An initiative led by the Veterans Health Administration (VHA) reduced methicillin-resistant Staphylococcus aureus (MRSA) infections by 89 percent over four years at the 120-bed W.G. Hefner VA Medical Center’s Community Living Center (CLC) in Salisbury, N.C.

Active surveillance and decolonization combined with a strict environmental services (ES) regimen contributed to the reduction, according to the study’s lead author, Lanette Hughes, R.N., infection preventionist at the CLC. At an estimated cost of $28,000 to treat each MRSA infection, researchers projected that the initiative saved roughly $2.2 million by preventing an otherwise expected 64 infections over the study period of 2013-2016.

Results of the research were presented at the Association for Professionals in Infection Control and Epidemiology’s (APIC’s) 44th annual conference in June. “This research shows the positive impact that targeted infection-prevention interventions can have on patient safety and health care costs,” says Linda Greene, R.N., president of APIC.

The aggressive intervention was put into place after a previous attempt to stop the spread of MRSA in 2007 proved unsuccessful. That effort relied on contact precautions — isolating colonized residents, using dedicated medical equipment for each resident and requiring health care workers to don gowns before entering rooms.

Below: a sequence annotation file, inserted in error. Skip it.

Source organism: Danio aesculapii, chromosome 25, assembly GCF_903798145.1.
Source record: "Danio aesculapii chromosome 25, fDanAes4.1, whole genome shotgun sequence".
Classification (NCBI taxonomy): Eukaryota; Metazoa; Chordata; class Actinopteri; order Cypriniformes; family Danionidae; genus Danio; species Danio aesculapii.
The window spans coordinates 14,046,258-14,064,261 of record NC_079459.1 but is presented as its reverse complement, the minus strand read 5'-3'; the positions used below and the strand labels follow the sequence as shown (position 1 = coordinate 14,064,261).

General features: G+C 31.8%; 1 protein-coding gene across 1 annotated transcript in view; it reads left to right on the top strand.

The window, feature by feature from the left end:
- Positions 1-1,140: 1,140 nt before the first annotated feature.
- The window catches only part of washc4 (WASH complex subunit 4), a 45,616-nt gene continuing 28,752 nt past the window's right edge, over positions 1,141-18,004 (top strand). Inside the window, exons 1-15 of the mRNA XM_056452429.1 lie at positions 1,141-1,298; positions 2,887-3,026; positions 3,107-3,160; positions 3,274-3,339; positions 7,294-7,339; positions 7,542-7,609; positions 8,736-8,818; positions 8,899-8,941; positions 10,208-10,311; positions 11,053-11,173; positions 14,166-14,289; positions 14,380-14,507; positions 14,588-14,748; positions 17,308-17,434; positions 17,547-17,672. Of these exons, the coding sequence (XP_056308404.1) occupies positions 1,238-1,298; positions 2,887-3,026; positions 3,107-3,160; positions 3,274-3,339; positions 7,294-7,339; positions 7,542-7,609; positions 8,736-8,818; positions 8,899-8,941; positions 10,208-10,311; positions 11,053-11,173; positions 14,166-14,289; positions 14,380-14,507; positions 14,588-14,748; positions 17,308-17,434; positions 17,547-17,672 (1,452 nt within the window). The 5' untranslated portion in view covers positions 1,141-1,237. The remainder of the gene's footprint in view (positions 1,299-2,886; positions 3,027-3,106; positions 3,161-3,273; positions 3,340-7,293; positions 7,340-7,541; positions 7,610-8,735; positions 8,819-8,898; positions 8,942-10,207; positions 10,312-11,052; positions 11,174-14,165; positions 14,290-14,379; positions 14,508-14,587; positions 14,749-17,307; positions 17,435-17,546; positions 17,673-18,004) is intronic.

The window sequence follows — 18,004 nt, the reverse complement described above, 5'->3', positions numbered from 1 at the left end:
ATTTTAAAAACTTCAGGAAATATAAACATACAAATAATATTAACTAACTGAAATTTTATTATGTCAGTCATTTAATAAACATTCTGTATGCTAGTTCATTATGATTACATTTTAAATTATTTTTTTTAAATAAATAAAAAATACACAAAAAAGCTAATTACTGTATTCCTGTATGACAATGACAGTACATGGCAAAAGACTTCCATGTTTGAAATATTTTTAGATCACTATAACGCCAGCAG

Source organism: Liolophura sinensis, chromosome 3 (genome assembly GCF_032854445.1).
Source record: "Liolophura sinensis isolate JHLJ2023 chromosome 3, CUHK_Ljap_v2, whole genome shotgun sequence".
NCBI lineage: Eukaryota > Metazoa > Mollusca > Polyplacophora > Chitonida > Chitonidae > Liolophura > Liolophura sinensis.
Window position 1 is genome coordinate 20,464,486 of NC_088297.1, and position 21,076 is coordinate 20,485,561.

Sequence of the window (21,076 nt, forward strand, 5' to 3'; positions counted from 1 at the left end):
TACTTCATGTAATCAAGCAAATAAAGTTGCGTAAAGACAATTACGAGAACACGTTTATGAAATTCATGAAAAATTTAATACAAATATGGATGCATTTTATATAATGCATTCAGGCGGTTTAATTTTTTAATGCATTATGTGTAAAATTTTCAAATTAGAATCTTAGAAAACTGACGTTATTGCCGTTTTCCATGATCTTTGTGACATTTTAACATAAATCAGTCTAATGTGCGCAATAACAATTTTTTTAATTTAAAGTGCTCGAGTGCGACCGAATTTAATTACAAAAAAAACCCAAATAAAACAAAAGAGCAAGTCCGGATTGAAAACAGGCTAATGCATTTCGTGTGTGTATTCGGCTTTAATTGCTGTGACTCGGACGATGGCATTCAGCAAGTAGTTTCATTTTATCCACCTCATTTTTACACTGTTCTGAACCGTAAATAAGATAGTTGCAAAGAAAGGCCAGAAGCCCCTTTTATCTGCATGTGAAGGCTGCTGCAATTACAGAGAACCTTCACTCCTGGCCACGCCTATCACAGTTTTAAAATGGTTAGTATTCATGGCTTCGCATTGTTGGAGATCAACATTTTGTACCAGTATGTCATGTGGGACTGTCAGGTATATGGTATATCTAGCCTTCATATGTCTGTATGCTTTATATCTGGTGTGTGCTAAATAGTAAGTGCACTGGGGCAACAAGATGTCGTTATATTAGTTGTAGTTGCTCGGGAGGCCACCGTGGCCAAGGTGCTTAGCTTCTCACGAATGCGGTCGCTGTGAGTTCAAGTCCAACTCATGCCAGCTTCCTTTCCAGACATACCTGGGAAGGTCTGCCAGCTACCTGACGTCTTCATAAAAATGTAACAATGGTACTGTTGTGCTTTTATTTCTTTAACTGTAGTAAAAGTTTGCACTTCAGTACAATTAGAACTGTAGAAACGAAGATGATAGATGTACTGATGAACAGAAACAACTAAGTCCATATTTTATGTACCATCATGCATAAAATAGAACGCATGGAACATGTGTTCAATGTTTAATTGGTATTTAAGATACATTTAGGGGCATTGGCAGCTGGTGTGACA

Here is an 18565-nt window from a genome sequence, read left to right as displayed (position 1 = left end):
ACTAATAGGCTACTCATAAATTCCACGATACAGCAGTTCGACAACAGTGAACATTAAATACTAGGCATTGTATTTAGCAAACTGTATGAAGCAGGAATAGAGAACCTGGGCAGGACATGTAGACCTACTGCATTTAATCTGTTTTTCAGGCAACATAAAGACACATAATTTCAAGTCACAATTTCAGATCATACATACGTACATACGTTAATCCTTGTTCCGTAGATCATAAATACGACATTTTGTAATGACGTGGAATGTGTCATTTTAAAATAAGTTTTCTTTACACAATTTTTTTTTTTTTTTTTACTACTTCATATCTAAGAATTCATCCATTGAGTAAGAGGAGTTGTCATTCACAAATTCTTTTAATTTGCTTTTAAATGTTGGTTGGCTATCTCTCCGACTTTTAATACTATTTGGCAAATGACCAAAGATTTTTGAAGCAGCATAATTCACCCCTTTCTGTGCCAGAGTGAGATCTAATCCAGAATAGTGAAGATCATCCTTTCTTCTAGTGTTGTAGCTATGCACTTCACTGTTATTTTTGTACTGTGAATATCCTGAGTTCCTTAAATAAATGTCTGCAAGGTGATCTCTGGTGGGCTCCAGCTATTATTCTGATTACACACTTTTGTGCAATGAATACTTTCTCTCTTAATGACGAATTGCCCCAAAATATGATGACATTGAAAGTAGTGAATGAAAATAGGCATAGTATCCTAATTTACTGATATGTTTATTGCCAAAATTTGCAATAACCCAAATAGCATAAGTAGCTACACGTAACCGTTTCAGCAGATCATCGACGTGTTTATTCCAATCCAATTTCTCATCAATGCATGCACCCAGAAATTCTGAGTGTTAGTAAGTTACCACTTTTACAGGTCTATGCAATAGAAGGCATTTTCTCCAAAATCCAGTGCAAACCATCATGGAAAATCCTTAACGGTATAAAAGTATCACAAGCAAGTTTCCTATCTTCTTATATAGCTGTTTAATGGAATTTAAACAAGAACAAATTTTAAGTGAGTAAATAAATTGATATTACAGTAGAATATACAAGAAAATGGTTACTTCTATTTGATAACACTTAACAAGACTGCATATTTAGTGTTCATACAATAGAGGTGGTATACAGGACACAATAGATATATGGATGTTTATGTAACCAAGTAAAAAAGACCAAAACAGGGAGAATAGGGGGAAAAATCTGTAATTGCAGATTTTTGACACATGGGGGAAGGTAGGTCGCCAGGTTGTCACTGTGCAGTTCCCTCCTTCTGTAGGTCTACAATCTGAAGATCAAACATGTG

Despite implementing the strategies, the prevalence of MRSA colonization climbed to 70 percent of residents and 19 MRSA infections by 2012. 

Hughes explains that each year an estimated 30 percent of the CLC’s admissions are already colonized with MRSA; the center is a long-term residence for many and a permanent home for others. 

As more residents were admitted already MRSA-colonized, the environmental burden increased and more residents became colonized, which put residents at a higher risk of infection, Hughes says.

The increased colonization rate led researchers to consider taking actions over and above contact precautions. Beginning in 2012, the CLC staff began testing all MRSA-negative residents and then decolonizing all known positives, plus everyone who tested positive at that time for five consecutive days. Decolonization consisted of daily chlorhexidine bathing and the use of intranasal mupirocin ointment. 

In addition to the decolonization, ES staff performed daily terminal cleaning of each resident room, bathroom and all common areas, including utilization of ultraviolet C (UVC) light for added control of the environment. Wheelchairs, walkers and scooters also were cleaned daily and treated with UVC light. 

The MRSA colonization prevalence rate decreased from 45 percent of residents in the first quarter of 2013 to 16 percent in the fourth quarter of 2013. The number of MRSA infections dropped from 19 in 2012 to two in 2015 and 2016. 

“The cornerstone was strict environmental control, decontamination and cleaning,” says Hughes.